Mobile Money: How Cell Phones Can Fight Hunger in the Sahel

Mobile money transfers will never be a silver bullet in preventing malnutrition and fostering food security, but they can be a powerful weapon in the fight against hunger -- especially if they are paired with interventions that detect and treat malnutrition and build long-term food security.
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This blog is part of a series organized by The Huffington Post and the NGO alliance InterAction to call attention to the crisis in the Sahel, a region in sub-Saharan Africa where more than 18 million people face starvation and 1.1 million children under the age of 5 are at risk of dying from acute malnutrition. Click here to read more of HuffPost Impact's coverage of the Sahel and here to find out what InterAction members and others are doing in the Sahel.

Some five billion people worldwide were using mobile phones in 2010, according to the International Telecommunication Union, with the strongest growth taking place in developing countries. Africa is the fastest growing mobile market. In the past six years, the industry estimates that the number of subscribers has grown nearly 20 percent each year. At this rate, we can expect to see some 735 million cell phone users in Africa by the end of 2012.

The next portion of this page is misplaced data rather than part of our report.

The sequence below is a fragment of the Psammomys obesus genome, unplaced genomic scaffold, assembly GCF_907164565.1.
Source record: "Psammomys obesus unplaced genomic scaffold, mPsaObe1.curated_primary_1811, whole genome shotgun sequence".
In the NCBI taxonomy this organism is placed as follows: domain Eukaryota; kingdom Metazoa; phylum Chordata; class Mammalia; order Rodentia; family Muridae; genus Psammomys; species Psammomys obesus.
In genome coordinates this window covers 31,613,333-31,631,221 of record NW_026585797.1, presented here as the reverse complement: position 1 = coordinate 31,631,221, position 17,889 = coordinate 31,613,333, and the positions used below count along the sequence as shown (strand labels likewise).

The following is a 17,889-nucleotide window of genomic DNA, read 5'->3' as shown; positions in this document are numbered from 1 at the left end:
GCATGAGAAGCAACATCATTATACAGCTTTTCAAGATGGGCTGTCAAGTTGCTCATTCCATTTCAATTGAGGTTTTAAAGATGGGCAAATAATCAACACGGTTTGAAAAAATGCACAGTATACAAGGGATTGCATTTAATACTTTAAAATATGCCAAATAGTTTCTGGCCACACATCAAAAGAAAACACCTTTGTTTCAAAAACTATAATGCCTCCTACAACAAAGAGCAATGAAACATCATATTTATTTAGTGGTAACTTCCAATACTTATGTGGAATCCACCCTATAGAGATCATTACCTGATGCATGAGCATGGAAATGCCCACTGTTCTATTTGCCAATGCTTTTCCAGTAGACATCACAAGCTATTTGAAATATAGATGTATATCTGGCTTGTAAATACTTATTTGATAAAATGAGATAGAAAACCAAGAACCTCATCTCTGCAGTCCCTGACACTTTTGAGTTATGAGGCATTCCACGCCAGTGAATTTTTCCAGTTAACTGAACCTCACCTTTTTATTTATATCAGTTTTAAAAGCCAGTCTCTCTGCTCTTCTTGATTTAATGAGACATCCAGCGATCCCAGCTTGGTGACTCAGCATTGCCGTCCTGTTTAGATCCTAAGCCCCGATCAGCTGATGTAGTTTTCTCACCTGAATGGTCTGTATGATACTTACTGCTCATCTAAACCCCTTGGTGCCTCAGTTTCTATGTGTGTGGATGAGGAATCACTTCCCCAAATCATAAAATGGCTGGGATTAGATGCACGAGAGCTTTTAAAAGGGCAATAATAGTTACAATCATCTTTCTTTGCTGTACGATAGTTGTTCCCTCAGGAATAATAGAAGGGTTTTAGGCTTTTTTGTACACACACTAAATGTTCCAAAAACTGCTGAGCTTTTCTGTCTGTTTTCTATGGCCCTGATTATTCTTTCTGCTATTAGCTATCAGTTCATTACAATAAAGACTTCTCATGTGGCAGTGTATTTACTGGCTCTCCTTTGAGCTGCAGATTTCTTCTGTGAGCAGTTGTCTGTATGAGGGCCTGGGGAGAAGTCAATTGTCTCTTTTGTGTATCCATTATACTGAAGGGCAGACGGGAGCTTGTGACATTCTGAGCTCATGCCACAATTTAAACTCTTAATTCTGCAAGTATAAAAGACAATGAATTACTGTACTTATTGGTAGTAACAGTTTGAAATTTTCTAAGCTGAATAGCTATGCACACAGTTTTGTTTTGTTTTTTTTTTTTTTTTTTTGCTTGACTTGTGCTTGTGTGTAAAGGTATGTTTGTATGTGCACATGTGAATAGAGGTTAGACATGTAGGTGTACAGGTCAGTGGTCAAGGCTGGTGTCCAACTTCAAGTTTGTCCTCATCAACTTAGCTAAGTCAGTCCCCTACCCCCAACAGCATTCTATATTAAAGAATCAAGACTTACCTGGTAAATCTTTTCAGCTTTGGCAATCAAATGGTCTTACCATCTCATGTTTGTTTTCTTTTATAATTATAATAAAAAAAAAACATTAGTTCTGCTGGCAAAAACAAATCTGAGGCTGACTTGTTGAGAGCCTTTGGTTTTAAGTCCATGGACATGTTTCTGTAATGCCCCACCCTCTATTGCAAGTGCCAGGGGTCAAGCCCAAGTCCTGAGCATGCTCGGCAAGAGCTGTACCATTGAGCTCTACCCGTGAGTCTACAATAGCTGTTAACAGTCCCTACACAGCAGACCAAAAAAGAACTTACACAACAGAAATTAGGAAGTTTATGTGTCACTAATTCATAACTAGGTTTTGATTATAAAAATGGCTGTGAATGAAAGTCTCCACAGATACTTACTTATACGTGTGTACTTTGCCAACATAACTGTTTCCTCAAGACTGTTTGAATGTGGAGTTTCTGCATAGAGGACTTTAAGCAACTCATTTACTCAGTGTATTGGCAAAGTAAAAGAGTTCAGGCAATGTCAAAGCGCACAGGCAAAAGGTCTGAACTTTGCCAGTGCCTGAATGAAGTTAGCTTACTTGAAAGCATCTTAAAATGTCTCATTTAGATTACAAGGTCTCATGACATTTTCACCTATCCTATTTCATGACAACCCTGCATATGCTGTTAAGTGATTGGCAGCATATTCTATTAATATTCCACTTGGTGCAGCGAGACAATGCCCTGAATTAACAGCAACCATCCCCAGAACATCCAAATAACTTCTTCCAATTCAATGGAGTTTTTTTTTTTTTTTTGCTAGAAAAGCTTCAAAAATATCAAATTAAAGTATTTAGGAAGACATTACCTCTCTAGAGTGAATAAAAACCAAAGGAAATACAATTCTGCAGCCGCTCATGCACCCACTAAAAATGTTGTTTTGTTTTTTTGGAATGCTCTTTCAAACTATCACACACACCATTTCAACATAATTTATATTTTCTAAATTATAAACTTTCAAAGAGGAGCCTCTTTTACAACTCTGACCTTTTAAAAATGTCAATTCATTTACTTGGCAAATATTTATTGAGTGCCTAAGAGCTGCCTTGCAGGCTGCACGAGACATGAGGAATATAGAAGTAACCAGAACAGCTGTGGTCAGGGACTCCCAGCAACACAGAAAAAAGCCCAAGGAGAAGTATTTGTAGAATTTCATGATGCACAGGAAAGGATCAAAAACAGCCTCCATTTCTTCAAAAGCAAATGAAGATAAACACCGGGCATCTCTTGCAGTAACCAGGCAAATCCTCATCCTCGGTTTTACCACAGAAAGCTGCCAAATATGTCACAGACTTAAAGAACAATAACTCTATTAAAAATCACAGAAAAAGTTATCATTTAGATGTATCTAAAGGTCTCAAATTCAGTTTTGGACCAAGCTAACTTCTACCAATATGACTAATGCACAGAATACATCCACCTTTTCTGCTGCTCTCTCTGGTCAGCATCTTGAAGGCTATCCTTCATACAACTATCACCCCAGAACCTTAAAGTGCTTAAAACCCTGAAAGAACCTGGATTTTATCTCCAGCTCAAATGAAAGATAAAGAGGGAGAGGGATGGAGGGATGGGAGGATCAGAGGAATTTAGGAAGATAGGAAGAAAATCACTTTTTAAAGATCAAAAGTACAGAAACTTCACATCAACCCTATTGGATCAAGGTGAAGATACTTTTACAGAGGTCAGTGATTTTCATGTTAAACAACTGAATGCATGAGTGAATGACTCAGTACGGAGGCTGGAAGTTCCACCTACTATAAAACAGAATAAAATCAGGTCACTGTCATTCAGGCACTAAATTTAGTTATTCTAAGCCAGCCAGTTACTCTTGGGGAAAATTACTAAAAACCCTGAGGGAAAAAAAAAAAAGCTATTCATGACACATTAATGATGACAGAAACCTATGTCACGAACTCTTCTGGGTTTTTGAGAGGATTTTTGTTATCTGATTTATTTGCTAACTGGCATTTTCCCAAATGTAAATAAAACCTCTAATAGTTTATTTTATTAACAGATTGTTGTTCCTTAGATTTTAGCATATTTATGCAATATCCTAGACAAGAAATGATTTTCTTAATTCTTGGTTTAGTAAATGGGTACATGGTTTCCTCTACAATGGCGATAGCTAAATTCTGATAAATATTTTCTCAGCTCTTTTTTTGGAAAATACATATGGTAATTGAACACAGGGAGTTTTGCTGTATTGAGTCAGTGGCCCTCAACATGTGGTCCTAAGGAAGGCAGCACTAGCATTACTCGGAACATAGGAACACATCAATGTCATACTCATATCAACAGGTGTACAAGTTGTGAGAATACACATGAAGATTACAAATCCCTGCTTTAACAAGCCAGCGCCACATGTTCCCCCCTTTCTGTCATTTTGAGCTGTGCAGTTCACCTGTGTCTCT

The surge in mobile technology in Africa not only creates an opportunity for mobile phone companies -- it also gives communities a powerful tool to connect with their kin who have migrated and provides them with a vital lifeline in times of crisis.

Mobile phone technology can also make a difference in the ballooning food crisis in the Sahel, a vast continental belt of arid and semi-arid land stretching across Africa, south of the Sahara Desert. A drought, which led to poor harvest and rising food prices, has pushed 18 million people to the brink of crisis. One million children under five years old are now at risk of severe acute malnutrition.

Extremely poor people, who often live on $1.25 or less a day, are the most affected. These families typically have meager food stocks to begin with and, as they deplete, are forced to purchase their food in local markets. In Tahoua, Niger, one of the worst-affected areas in this year's crisis, food prices have skyrocketed by as much as 71 percent compared to the same period last year. For extremely poor people, this means that food falls farther and farther out of reach and more and more of their very limited household budget must go towards food. While the poorest people spend a greater proportion of their money on food, any food price increase has wide-reaching consequences. Children are often taken out of school; health care becomes an unaffordable luxury; and the very few assets that the family has are often sold, just to get by.